Mr. Wang's Hunan is really two restaurants in one, which makes it easy to find a dish to please just about everyone. For lovers of Japanese food, it has an extensive list of sushi and sashimi; for those who crave Chinese food, it has more than 150 selections. Located on Main Street in Laurel, Mr. Wang's however has one little trick: You must know that the entrance is in the back of Patuxent Place instead of out on Main Street.
Once you navigate the location, you'll find the inside of the restaurant is bright and inviting, its tables covered with pink cloths, classical music playing quietly in the background. One Friday evening I was surprised to see that only a few other tables were occupied, but the steadily ringing phone and stream of customers coming and going made it clear that Mr. Wang's is a popular carryout place.
I enjoyed most the Japanese side of my dining experience. I started with a refreshing miso soup ($1.50), followed by an appetizer of Tako Su ($4.95)--octopus salad, with the crinkle-cut octopus and cucumbers marinated in a vinegary sauce.
But the highlight was the sushi and sashimi combination ($14.95), a platter of perfectly cut thick hunks of fresh fish, either alone (sashimi) or delicately laid on top of a firm mound of rice (sushi). My daughter enjoyed the tuna roll included in the combination, so we ordered a California roll ($3.50) from the extensive a la carte menu.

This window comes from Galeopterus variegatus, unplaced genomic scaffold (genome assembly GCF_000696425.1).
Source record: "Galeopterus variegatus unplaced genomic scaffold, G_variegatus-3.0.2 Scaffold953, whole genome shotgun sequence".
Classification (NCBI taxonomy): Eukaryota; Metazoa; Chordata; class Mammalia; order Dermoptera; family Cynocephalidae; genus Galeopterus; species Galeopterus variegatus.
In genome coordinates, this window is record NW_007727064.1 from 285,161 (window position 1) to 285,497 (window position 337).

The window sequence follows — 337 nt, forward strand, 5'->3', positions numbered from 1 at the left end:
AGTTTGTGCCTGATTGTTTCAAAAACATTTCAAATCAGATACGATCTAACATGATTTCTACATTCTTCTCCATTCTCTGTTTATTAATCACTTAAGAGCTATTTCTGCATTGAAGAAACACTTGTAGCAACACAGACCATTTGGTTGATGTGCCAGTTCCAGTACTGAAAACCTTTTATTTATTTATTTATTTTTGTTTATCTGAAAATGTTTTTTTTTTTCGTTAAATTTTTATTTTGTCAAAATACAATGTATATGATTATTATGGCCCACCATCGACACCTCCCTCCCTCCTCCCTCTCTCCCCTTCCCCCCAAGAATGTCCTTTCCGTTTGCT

When it came time to select from the Chinese side of the menu, we spent some time making our choices. The wonton soup ($1.25) had a rich stock and fresh sliced mushrooms and we liked the Sichuan string beans ($5.95 for dinner).
Off the Chef's Special menu we selected the shrimp and scallop Hunan style ($9.95), large shrimp and firm plump scallops sauteed with broccoli, bamboo shoots and mushrooms and covered with a sprinkling of crinkle-cut carrots. The menu lists the dish as spicy--as it did for the Sichuan string beans-- but we did not find that to be the case.
The large serving of Moo Shu chicken ($6.95) was filled with plenty of shredded chicken sauteed in cabbage, mushrooms, bamboo shoots and eggs and served with four hot pancakes and sauce.
The restaurant prepares the classic Peking duck, a dozen vegetarian dishes and some low-fat offerings as well. For those overwhelmed by all these choices, try the lunch ($4.95) or dinner ($7.95) combination platters. And many of the dinner entrees are available during lunch at somewhat lower prices.
Mr. Wang's Hunan, 675 Main St., Laurel, Md. 20707; call 301-317-8888. Monday-Thursday, 11 a.m.-10 p.m.; Friday, 11 a.m.-11 p.m.; Saturday, 11 a.m.-10:30 p.m.
CAPTION: Sushi chefs and brothers Fung-Yo Kuo, left, and Yu-Chang Kuo work at Mr. Wang's Hunan in Laurel.